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Courts in the Community: Hawaii Supreme Court Convenes at Kaimuki High School

Posted on Nov 15, 2018 in Featured News, News & Reports


Officers of Kaimuki High School's Student Government Association were honored to meet and chat with Chief Justice Mark Recktenwald.

Kaimuki High School Student Government Officers (left to right) Sierra Hisatake, Jazmine Nono, Gum Nau, and Lucy Liu had an opportunity to discuss their future plans with Chief Justice Mark E. Recktenwald following oral argument on November 15, 2018. This is the first time the Hawaii Supreme Court has ever held oral argument at Kaimuki High School.

HONOLULU – The Hawaii Supreme Court convened this morning at Kaimuki High School, giving 400 students from Oahu high schools the opportunity to view an actual oral argument hearing.

Students from Kaimuki Christian School, Kaimuki High School, Damien Memorial School, Kalani High School, Mid-Pacific Institute, University Laboratory School, McKinley High School, Henry J. Kaiser High School, Saint Louis School, Honolulu Waldorf School, and Sacred Hearts Academy, participated in the Judiciary’s Courts in the Community program. This program is designed to educate students about the Judiciary’s role in government and see first-hand how it resolves disputes in our democracy.

The court heard oral arguments in the case of State of Hawaii v. James Weldon. The case is a criminal matter involving a man who was arrested and charged with carrying a deadly weapon. The issue is whether the police had reasonable suspicion to believe that the man was committing a crime when they initially approached and questioned him.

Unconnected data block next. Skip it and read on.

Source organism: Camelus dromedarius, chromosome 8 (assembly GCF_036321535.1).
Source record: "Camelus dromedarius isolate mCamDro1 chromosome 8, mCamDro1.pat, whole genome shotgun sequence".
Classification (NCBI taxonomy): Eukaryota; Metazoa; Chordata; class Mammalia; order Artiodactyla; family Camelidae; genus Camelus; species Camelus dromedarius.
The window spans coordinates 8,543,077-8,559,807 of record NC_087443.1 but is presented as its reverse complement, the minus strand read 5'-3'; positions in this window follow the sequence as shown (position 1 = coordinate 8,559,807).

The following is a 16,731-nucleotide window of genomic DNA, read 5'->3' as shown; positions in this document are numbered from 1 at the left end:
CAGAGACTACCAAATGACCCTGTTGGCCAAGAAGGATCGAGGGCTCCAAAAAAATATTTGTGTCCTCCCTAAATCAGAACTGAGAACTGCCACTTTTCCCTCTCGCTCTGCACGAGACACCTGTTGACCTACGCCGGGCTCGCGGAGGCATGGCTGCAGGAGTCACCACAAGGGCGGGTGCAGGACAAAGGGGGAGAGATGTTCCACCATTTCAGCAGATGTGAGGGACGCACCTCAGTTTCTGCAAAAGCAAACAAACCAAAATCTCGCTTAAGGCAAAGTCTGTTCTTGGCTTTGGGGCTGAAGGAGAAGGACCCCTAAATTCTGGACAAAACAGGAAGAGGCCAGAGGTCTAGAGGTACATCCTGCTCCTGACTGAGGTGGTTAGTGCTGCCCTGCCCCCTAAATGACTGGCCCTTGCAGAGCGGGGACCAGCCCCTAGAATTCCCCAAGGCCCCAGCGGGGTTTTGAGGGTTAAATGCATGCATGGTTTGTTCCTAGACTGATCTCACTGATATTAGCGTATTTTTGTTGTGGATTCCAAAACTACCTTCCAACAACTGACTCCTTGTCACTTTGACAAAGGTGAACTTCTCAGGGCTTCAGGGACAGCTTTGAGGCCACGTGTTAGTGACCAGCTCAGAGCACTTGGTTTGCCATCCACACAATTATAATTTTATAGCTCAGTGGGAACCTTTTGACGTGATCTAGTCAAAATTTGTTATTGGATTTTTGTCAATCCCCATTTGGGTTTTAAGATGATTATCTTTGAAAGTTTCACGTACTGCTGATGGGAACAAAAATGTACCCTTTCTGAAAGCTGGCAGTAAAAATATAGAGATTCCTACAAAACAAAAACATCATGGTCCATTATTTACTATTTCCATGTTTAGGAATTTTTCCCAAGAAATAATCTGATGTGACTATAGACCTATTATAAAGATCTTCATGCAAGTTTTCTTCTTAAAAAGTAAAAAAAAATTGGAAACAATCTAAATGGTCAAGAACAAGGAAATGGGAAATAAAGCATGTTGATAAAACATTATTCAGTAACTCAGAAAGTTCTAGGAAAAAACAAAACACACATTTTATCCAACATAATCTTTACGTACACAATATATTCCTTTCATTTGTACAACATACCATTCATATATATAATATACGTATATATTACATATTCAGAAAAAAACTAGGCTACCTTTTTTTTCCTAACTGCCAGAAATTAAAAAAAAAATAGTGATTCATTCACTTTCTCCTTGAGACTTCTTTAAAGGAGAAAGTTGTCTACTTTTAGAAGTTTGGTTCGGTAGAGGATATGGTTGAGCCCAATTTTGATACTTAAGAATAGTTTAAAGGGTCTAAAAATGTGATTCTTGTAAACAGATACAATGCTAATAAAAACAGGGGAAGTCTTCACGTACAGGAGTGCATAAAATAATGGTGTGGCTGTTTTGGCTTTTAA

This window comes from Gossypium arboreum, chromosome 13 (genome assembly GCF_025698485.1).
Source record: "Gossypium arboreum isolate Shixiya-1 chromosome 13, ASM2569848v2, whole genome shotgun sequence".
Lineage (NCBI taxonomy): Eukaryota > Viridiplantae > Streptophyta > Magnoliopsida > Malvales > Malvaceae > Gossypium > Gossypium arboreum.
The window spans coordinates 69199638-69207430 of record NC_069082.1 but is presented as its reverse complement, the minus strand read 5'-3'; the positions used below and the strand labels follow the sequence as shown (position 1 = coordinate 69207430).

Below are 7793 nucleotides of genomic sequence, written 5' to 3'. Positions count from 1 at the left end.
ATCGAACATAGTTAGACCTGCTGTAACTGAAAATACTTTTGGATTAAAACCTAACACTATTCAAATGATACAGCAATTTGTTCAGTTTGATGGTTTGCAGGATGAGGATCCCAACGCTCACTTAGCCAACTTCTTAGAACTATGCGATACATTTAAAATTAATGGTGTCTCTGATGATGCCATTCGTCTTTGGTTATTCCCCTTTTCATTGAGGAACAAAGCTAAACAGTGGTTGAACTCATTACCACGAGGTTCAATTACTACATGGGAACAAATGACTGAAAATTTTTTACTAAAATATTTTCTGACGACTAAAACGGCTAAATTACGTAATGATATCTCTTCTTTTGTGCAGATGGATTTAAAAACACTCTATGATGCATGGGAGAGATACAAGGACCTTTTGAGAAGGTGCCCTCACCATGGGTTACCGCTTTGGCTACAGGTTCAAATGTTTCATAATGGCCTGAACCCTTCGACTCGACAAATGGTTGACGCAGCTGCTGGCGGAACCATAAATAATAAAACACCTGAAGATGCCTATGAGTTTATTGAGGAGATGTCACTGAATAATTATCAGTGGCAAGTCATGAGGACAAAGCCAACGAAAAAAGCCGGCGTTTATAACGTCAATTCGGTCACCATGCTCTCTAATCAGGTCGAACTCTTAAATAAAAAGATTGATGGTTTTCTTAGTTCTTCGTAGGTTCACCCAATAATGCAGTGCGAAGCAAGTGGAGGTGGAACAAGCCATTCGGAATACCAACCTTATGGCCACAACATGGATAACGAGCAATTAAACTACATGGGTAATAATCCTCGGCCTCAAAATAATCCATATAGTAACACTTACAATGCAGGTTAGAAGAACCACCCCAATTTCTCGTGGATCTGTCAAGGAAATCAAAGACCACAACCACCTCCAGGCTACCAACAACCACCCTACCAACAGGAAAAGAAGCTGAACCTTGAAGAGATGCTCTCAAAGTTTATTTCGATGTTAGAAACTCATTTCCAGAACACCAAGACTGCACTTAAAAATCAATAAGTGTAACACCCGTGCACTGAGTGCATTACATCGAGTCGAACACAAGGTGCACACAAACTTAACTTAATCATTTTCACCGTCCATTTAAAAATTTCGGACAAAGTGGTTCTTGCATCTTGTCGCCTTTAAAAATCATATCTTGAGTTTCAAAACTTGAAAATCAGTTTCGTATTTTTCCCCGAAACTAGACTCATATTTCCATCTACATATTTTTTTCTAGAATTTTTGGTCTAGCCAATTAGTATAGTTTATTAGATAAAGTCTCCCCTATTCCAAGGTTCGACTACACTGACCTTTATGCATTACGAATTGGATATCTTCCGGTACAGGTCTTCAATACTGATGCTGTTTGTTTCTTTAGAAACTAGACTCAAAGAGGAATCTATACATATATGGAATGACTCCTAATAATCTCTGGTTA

The hearing was followed by two separate question-and-answer sessions for the students – one with the attorneys and another with the five justices.

To prepare for the case, the high school students worked through a curriculum developed by the Kamehameha V Judiciary History Center and the Students for Public Outreach and Civic Education of the University of Hawaii William S. Richardson School of Law. Attorneys from the Hawaii State Bar Association (HSBA) also volunteered their time and facilitated the moot court activity in the participating classrooms, where the students argued the case themselves.

“The Courts in the Community Program is both civic education and civic engagement,” said Chief Justice Mark E. Recktenwald. “This program not only provides a great opportunity for the students to see the Hawaii Supreme Court in action, but it also provides a special opportunity for the justices to interact with some of Hawaii’s future leaders.”

“We deeply appreciate the support of the participating schools, the William S. Richardson School of Law, the Hawaii State Bar Association, and the attorneys who volunteer their time. We had 69 attorneys, a record number, volunteer to prepare the students for the event,” he said.

“This was the first time the Supreme Court has convened at Kaimuki High School. The attorneys were impressed with the students’ participation and enthusiasm,” said HSBA President Howard Luke. “We received very positive feedback which reflects the importance of the Courts in the Community Program and its overall impact.”

“We would like to thank everyone who made this day possible, the Hawaii Supreme Court, volunteer attorneys, teachers, school administrators, and the students,” Luke added.

The Hawaii State Bar Association and the Hawaii State Bar Foundation generously provided the students with lunches and transportation to and from their schools.

If you have any questions or would like to request additional photos of the event, please contact Deborah Murray at the Hawaii State Judiciary Communications and Community Relations Office at (808) 539-4909.